We've moved!

Social Icons

twitterfacebooklinkedinrss feed

Wednesday, May 20, 2009

Credit Cardholders Bill of Rights Passes... No Thanks to South Dakota

The cheese stands alone: Senator Tim Johnson is the only Democrat in the U.S. Senate to vote against the Credit Cardholders Bill of Rights. Senator John Thune was almost the only Republican Senator to do so: only three other senators could rustle up a reason to vote against making credit card companies deal honestly with customers.

Recall that three weeks ago, Representative Herseth Sandlin similarly played the cheese in the House on this bill. So South Dakota has the distinction of its entire Congressional delegation voting in favor of supporting deceptive, predatory lending as a basis for economic growth. How embarassing. Fortunately, the vast majority of our delegation's colleagues from other states are able to see the sensibility of requiring credit card lenders to play fair. President Obama will sign this bill, and we will have the pleasure of calling Premier BankCard's bluff: Are you guys really going to close down because of this law? Are we really going to see consumer credit dry up just because you won't issue cards to people who are bad risks any more? Go ahead, make my day. Even if Governor Rounds's worst-case scenarios come true, our state and our economy will still be better off getting rid of these near-criminal business practices.

But remember, by Rep. Herseth Sandlin's logic, if she's catching hell from conservative Republicans and liberal Democrats, then she must be doing a good job. Cool: then the liberal Democrat writing this blog will be happy to forward her cause and Senator Johnson's by heaping plenty of criticism on them for their bad, bad, bad votes on this credit card legislation.

Question for Rep. Herseth Sandlin and Sen. Johnson: where are all the moderates you so ably represent who are crying out for you to protect the usury industry from regulation?


  1. This comment has been removed by the author.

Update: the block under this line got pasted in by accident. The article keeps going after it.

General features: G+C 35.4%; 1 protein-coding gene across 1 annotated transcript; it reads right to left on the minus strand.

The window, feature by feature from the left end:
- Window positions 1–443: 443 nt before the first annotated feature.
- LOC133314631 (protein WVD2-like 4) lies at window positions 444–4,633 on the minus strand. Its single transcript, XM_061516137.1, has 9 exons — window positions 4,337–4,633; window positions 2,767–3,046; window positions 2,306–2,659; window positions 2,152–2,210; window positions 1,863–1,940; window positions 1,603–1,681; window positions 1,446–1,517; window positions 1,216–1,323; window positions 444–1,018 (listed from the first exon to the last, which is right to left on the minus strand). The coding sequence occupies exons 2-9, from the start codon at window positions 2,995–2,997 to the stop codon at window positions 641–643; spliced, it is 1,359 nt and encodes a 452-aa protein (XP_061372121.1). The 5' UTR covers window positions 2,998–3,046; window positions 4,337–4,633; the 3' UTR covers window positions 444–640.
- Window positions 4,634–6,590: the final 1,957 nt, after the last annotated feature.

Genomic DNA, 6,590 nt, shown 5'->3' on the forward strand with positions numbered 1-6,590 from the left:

2. Man, and your credit is good, and they're still trying to take advantage of you. That stinks!

    As for other Big Brother stuff, I haven't heard that from any of our delegation. All I've heard them argue is that the bill will cut jobs and make credit less available. That's all I see in Johnson's statement. If someone can advance the "government intrusion" argument, fire away. But regulating an industry whose profits are based on taking advantage of consumers sounds like exactly the sort of situation that Adam Smith himself would say calls for government intrusion.

  3. [Sorry: we appear to be having a surge of Anons who are reading neither Rod's comment above (this isn't just welfare for people whom you think you're better than; it's necessary regulation of an industry trying to take advantage of honest folks with good credit) nor the comment policy.

  4. I really appreciate Elizabeth Warren's research on the subject. Here is an older PBS interview on the subject:


    and a nice youtube video:


    She also does research on the middle class in America which I find fascinating:


  5. you ought to see my credit card bills and what my bank has done to me and my family...we get the bills paid...but eating is a serious problem right now...and keeping our home from the tax sale...welcome to America, land of the extremely rich and the extremely poor...nothing in-between.

  6. Barry, I can't guarantee the new law will solve anyone's problems... but let's hope it helps keep some the predatory lenders from shrinking that middle class even further.


Comments are closed, as this portion of the Madville Times is in archive mode. You can join the discussion of current issues at MadvilleTimes.com.

Note: Only a member of this blog may post a comment.